As suggested in the comments, it has been known almost since the beginning of the representation theory of finite groups that knowledge of the character table is equivalent to the knowledge of the "class algebra constants", which are the structure constants telling you the multiplicity with which the class sum $C_{z}$ occurs in the product of class sums $C_{x}C_{y}.$ A formula of Burnside tells us that this multiplicity is $\frac{|G|}{|C_{G}(x)||C_{G}(y)|} \sum_{\chi} \frac{\chi(x)\chi(y) \chi (z^{-1})}{\chi(1)}$, where $\chi$ runs through the comples irreducible characters of $G.$ In the other direction, the centre of the complex group algebra has a basis consisting of primitive idempotents. There are several standard ways to recover this basis given the explicit knowledge of multiplication in the algebra, which is given by the class algebra constants. These primitive idempotents are in bijection with the irreducible characters, and the primitive idempotent $e_{\chi}$ corresponding to the irreducible character $\chi$ can be written as $\frac{\chi(1)}{|G|}\sum_{y} \chi(y^{-1}) C_{y}$, where $y$ runs through a set of representatives for the conjugacy classes of $G$ and $C_{y}$ denotes the class sum of $y.$ It is also worth noting that the class sum $C_{y}$ may be expressed as $\sum_{\chi} \frac{[G:C_{G}(y)]\chi(y)}{\chi(1)} e_{\chi},$ where $\chi$ again runs through the irreducible characters.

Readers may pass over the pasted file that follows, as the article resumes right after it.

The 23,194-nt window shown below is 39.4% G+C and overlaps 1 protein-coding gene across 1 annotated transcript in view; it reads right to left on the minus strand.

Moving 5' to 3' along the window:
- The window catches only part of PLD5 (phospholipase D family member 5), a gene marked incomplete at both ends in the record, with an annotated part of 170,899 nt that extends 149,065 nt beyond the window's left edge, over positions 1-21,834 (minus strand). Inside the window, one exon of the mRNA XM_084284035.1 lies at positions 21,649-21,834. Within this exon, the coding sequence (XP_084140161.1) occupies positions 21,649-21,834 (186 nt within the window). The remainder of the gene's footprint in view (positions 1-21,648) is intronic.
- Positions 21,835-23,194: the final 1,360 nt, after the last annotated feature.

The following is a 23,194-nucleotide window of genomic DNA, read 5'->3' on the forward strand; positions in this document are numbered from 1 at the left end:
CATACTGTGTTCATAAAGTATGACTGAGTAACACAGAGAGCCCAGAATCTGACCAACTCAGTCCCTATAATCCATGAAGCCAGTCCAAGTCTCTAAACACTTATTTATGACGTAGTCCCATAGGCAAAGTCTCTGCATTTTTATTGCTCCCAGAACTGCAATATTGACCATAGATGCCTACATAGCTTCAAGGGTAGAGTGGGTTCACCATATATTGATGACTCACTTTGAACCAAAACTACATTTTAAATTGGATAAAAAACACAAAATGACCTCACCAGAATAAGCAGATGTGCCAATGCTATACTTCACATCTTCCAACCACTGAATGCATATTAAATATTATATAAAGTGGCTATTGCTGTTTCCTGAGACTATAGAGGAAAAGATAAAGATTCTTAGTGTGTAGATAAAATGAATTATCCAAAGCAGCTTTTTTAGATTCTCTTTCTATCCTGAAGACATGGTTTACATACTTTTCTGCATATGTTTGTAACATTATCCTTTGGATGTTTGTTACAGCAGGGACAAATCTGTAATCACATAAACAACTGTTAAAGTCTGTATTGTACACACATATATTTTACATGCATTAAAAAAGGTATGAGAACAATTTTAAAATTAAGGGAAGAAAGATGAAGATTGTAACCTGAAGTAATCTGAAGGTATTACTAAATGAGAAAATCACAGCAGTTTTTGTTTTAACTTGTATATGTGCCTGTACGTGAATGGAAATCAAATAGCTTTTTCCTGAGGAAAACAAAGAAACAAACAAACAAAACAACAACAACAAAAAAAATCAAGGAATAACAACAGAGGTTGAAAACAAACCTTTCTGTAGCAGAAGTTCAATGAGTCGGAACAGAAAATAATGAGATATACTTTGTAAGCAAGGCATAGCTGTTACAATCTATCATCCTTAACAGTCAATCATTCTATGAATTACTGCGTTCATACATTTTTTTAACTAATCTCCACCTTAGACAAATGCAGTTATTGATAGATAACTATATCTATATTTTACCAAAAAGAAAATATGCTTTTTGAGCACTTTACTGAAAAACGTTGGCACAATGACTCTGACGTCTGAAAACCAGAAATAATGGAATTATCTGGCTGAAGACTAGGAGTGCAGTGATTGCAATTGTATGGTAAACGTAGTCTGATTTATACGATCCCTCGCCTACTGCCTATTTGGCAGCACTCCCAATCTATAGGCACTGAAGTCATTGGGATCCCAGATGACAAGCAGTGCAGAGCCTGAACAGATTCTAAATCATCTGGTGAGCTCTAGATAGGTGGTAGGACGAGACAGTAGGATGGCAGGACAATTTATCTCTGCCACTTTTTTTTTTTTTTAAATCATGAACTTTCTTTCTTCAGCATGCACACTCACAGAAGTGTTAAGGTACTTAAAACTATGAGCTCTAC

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Thank you very much ! –  Alexander Chervov Oct 28 '12 at 11:51
    
Is "it" also equivalent to the knowledge of (ring+basis) of irreps ? –  Alexander Chervov Oct 28 '12 at 12:08
    
Well, yes, because once you know the character table, you know how to decompose $\chi_{i}\chi_{j}$ for irreducible characters $\chi_{i}$ and $\chi_{j}$. –  Geoff Robinson Oct 28 '12 at 12:30
    
This is one direction: from c-table->ring, and from ring to c-table is it also possible ? –  Alexander Chervov Oct 28 '12 at 12:44
    
I was assuming you were starting from the natural basis for the character ring. Without that, I think you may need the duality operation, given by complex conjugation in general. You then recognise the irreducible characters because you know the identity, and you can recognise the irreducible characters, given the integral character ring, because these are the elements $\theta$ for which $\theta(1) >0$ and the identity shows up with multiplicity $1$ in $\theta \overline{\theta}.$ –  Geoff Robinson Oct 28 '12 at 13:45

One nice fact, I think, is that the formula of Burnside that Geoff Robinson gives above,

$$ N^{C_z}_{C_x C_y} = \frac{|G|}{|C_G(x)| |C_G(y)|} \frac{\chi(x) \chi(y) \chi(z^{-1})}{\chi(1)} $$

can be understood nicely from a geometric / topological quantum field theory perspective. I think it is precisely the "Verlinde formula" for the modular category Rep(/\G), the representation category of the Drinfeld double of C[G]. The Verlinde formula says that in a general modular category, we have

$$ N^k_{ij} = \sum_r \frac{s_{ir} s_{jr} s_{k^* r}}{s_{0 r}} $$

where $s_{ij}$ is the S-matrix.

More concretely, this is to say that it has a natural interpretation in terms of G-bundles on the torus. This perspective also comes out in the appendix of Zagier to "Graphs on surfaces and their applications" by Lando and Zvonkin.

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May be Koornwinder's paper arxiv.org/abs/math/9904029 justifies your suggestion ? ... Added: Hm, but after writing this, I have look on a that paper one more time, and it does not seem to mention Burnside's formula... –  Alexander Chervov Dec 31 '13 at 12:35